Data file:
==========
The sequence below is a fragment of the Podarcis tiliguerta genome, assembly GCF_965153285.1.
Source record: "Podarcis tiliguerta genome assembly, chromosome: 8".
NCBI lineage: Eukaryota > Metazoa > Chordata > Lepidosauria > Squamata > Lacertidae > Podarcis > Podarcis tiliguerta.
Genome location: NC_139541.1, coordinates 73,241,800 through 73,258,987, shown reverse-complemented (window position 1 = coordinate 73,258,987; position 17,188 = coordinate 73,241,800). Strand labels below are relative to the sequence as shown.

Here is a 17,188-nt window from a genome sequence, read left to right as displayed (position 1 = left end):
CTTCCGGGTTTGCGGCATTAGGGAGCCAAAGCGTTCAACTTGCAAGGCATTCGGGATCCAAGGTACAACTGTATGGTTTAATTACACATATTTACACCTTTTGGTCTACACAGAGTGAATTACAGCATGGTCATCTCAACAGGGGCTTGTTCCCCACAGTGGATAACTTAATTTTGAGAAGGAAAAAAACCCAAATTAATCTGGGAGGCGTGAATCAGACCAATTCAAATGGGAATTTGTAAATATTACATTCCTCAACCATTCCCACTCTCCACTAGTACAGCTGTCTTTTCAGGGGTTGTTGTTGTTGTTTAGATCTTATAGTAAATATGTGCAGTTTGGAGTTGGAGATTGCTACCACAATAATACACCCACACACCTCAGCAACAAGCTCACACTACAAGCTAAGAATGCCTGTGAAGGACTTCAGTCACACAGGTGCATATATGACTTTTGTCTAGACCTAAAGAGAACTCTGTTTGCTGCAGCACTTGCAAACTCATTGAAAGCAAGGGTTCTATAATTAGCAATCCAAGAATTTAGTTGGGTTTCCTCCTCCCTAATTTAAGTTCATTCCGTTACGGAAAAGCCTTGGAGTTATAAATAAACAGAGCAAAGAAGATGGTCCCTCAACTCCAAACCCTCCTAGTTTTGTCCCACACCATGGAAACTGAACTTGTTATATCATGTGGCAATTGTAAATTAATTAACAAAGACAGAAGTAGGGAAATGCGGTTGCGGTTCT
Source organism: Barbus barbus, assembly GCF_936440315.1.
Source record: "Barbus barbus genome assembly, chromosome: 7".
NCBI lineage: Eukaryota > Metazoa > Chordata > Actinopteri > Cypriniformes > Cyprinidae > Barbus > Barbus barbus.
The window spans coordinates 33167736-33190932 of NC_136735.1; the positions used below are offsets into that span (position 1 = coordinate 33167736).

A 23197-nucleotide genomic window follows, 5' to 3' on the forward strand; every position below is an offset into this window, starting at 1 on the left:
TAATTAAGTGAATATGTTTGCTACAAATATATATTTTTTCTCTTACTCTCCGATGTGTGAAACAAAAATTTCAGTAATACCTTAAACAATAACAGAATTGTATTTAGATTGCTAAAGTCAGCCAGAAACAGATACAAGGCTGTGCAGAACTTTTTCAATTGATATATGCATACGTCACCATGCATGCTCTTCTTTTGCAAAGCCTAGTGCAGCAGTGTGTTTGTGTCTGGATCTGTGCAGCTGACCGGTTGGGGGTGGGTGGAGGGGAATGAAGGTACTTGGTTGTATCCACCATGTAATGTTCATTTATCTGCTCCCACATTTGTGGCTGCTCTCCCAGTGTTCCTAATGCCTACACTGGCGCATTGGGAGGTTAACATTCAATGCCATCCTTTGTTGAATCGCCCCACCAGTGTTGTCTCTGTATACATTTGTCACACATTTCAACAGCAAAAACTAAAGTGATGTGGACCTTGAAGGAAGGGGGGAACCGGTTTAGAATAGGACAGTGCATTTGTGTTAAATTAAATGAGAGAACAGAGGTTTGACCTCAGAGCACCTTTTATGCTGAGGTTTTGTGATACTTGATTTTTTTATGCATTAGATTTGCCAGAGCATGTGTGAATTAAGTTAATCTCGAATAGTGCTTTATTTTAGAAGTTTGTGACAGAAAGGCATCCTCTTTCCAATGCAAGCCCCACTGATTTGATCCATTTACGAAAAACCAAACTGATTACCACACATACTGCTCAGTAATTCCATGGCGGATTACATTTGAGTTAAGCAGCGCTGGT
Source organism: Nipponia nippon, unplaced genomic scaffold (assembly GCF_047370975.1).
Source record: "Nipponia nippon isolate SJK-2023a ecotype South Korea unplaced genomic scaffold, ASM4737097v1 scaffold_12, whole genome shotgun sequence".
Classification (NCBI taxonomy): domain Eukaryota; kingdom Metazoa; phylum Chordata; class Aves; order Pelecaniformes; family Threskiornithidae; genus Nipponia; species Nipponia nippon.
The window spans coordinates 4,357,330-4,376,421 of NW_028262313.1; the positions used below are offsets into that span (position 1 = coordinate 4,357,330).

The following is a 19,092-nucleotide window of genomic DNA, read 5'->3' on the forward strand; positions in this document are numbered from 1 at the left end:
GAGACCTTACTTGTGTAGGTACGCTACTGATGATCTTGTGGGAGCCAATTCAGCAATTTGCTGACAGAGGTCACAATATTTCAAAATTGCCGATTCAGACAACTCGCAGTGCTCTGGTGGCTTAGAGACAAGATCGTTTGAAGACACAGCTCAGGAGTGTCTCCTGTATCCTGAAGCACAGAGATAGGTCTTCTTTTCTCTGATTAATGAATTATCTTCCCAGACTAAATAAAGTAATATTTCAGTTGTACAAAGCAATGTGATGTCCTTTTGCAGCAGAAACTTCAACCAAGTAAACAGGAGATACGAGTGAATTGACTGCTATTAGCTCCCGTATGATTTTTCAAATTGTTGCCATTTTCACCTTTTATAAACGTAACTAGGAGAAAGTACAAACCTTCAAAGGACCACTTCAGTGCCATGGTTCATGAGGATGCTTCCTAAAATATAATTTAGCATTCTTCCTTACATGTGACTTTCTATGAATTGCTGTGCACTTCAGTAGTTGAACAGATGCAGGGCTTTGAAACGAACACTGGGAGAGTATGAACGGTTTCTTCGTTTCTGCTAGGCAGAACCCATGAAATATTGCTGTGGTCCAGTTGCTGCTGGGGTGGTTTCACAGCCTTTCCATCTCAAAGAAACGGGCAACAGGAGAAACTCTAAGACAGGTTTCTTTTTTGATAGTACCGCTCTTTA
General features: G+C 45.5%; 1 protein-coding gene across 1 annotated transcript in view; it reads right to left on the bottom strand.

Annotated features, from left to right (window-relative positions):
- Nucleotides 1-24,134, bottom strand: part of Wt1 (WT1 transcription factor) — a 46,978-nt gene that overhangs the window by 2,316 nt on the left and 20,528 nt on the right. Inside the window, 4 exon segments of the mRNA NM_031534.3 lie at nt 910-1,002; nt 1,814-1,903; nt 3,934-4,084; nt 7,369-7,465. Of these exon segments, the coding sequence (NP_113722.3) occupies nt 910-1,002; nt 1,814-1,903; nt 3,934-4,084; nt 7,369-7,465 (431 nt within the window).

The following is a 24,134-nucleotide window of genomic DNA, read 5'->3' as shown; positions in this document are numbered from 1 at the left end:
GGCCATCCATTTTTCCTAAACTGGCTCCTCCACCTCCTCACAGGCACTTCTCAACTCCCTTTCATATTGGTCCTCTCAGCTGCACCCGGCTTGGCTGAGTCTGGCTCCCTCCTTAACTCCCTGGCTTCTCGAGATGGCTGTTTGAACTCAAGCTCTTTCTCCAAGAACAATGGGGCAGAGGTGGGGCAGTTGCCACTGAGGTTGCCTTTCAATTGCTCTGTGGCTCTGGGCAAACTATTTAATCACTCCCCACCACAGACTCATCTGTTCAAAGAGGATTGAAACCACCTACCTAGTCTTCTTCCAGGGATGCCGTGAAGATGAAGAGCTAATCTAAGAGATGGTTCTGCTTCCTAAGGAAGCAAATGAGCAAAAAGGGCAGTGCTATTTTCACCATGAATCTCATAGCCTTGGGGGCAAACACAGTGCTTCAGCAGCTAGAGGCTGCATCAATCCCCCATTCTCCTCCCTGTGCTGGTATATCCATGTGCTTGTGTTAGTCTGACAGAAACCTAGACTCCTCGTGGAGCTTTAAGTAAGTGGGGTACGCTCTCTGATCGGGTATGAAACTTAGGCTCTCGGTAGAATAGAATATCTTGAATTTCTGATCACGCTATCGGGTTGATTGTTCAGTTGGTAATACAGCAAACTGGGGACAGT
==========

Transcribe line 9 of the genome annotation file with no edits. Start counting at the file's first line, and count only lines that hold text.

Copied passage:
NCBI lineage: Eukaryota > Metazoa > Chordata > Actinopteri > Cypriniformes > Cyprinidae > Barbus > Barbus barbus.